Photo: Bleecker Street

The life of French novelist Sidonie-Gabrielle Colette, better known as simply Colette, feels tailor-made for a biopic in 2018. Her first four novels—the Claudine series, about a French girl’s coming-of-age—were released at the turn of the century to acclaim and mild scandal, especially among the Parisian elite. Yet Colette couldn’t reap the rewards because her work was published under “Willy,” the nom de plume of her husband, the publisher and all-around rake Henry Gauthier-Villars. When she wasn’t ghostwriting, Colette took up pantomime and stage work, and had numerous affairs with women. Colette eventually separated from Willy, published many novels under her own name, successfully sued for Claudine’s co-authorship, and was nominated for the Nobel Prize in Literature. Her personal and professional triumph under a socially oppressive patriarchal environment feels primed for the current feminist-conscious culture.

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Director Wash Westmoreland intimately understands this, and his biopic Colette, which spans the novelist’s marriage to Willy, takes that ball and runs with it. (The film’s tagline is “History is about to change.”) Keira Knightley plays the title character, and she imbues the country-girl-turned-artist with charm and confidence. Molding Colette into a relatable figure, Knightley plays up her unpretentious disposition among other Parisian intellectuals, and Westmoreland constantly signals to the audience that her actions are well ahead of their time. While that’s certainly true to an extent, Colette too frequently coasts on its timeliness, preferring catharsis to nuance. Westmoreland never lets anyone forget on which side of history his film stands, and that extends to the characterization of Willy (Dominic West), whose over-the-top narcissistic arrogance might be an accurate representation but still scans as a moralist caricature in the narrative context of Colette. Although there’s something to be said for shallow pleasures, the kind that confirm pre-existing beliefs in a satisfying way, they tend to be more potent when a film has some respect for an audience’s emotional intelligence. Colette, with its easy villains and near-constant contrast of the righteous and the unrighteous, exhibits very little.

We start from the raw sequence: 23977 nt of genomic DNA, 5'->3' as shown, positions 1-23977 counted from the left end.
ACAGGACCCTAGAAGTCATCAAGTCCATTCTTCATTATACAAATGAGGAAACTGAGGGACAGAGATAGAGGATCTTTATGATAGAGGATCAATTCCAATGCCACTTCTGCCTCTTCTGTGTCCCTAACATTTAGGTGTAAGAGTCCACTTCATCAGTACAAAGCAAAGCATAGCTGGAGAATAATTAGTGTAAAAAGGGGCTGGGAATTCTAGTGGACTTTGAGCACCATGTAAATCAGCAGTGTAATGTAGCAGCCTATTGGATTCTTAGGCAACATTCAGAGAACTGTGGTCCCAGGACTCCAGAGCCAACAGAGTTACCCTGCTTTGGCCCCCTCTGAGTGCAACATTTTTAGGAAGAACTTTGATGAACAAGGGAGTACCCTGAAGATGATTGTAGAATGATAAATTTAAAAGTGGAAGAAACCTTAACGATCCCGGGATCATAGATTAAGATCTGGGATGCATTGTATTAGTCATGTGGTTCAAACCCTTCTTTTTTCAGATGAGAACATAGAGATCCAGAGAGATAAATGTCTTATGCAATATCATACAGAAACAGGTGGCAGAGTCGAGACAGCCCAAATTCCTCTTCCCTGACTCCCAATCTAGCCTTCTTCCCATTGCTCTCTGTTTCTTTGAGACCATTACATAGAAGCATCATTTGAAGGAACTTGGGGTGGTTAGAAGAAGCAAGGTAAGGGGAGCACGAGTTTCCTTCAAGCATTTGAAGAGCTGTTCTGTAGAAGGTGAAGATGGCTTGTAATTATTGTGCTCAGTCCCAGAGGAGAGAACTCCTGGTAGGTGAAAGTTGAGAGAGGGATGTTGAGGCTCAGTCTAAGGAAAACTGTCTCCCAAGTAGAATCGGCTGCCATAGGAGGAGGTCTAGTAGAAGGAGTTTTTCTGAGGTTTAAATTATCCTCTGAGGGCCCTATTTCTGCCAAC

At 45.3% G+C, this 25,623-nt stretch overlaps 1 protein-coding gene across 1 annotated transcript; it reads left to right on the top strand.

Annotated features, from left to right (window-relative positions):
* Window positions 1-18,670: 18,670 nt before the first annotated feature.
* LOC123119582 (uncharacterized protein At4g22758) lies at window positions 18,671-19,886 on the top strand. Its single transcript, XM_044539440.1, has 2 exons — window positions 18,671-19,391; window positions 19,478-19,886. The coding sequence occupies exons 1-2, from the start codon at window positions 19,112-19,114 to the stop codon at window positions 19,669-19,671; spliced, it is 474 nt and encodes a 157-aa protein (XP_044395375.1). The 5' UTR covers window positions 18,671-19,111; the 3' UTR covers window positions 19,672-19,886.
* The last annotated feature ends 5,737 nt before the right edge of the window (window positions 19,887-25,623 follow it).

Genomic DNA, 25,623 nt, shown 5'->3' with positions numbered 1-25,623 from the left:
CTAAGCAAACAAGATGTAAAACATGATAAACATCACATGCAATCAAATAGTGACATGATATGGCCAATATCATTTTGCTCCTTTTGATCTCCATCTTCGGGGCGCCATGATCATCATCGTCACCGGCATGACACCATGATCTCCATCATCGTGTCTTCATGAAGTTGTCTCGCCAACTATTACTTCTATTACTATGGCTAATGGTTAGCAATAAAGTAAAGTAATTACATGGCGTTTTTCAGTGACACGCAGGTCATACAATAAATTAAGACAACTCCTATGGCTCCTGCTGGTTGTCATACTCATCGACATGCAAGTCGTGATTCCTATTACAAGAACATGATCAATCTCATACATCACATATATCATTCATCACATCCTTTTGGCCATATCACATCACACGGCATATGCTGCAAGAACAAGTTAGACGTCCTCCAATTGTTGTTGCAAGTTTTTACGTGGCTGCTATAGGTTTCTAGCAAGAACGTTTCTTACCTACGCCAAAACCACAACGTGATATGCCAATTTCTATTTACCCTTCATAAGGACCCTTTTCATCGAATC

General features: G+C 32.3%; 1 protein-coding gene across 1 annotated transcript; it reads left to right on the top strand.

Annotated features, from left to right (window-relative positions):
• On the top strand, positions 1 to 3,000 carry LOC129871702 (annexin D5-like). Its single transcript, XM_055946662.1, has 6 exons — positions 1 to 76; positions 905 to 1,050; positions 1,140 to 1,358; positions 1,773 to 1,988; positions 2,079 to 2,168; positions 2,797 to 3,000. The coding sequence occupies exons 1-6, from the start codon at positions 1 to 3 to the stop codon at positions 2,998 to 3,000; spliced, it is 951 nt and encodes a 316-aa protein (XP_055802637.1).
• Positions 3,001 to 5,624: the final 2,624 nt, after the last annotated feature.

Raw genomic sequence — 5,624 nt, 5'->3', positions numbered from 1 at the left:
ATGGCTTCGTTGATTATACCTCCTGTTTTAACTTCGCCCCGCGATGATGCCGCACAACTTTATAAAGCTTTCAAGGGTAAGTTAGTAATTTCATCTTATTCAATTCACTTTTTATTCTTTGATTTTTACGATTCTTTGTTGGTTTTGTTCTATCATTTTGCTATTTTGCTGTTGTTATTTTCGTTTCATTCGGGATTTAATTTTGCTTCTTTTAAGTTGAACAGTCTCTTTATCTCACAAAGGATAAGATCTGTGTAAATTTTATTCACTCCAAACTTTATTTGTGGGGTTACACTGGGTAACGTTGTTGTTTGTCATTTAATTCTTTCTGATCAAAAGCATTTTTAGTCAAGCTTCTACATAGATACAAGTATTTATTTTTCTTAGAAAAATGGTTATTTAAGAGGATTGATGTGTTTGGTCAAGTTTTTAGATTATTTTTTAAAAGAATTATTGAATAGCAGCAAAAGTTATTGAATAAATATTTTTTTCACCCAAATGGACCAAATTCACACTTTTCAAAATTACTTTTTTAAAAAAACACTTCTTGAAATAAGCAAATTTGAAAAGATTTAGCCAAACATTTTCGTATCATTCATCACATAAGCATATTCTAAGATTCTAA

Part of the problem lies with Colette’s respectable period-biopic veneer, which belies the film’s racy substance. It’s presumably Westmoreland’s intention to juxtapose Colette’s risqué behavior with early-20th-century haute culture, which is reflected in Colette’s divided tone, but the film springs to life whenever it unabashedly indulges in its smutty side. Colette’s best sequence features an affair between Colette and Southern belle Georgie Raoul-Duval (Eleanor Tomlinson, sporting a dreadful “I do declare” accent). After Willy becomes jealous, he embarks on his own surreptitious liaison with Georgie behind Colette’s back. She eventually discovers his ruse and channels her frustration into a Claudine novel, which takes potshots at Willy and outs Georgie. It’s a fun, sexy digression rooted in competing desires and complex interiority, and it’s also decidedly not “proper,” making it stand out in an otherwise by-the-numbers biopic. Other quasi-camp elements don’t fit within Colette’s framework, including Thomas Adés’ melodramatic score and some high-octane eye-rolling dialogue (it’s difficult to clock the sincerity of “You have beautiful teeth” as a come-on), but the film reaches for something more when Westmoreland focuses on Colette’s fluid sexuality as opposed to her prolonged low-burn conflict with Willy over authorship and control. Colette is forgettable at best and tepid #Resistance fare at worst, but in its best moments, it glimmers with potential, just like the early efforts of the real-life Colette.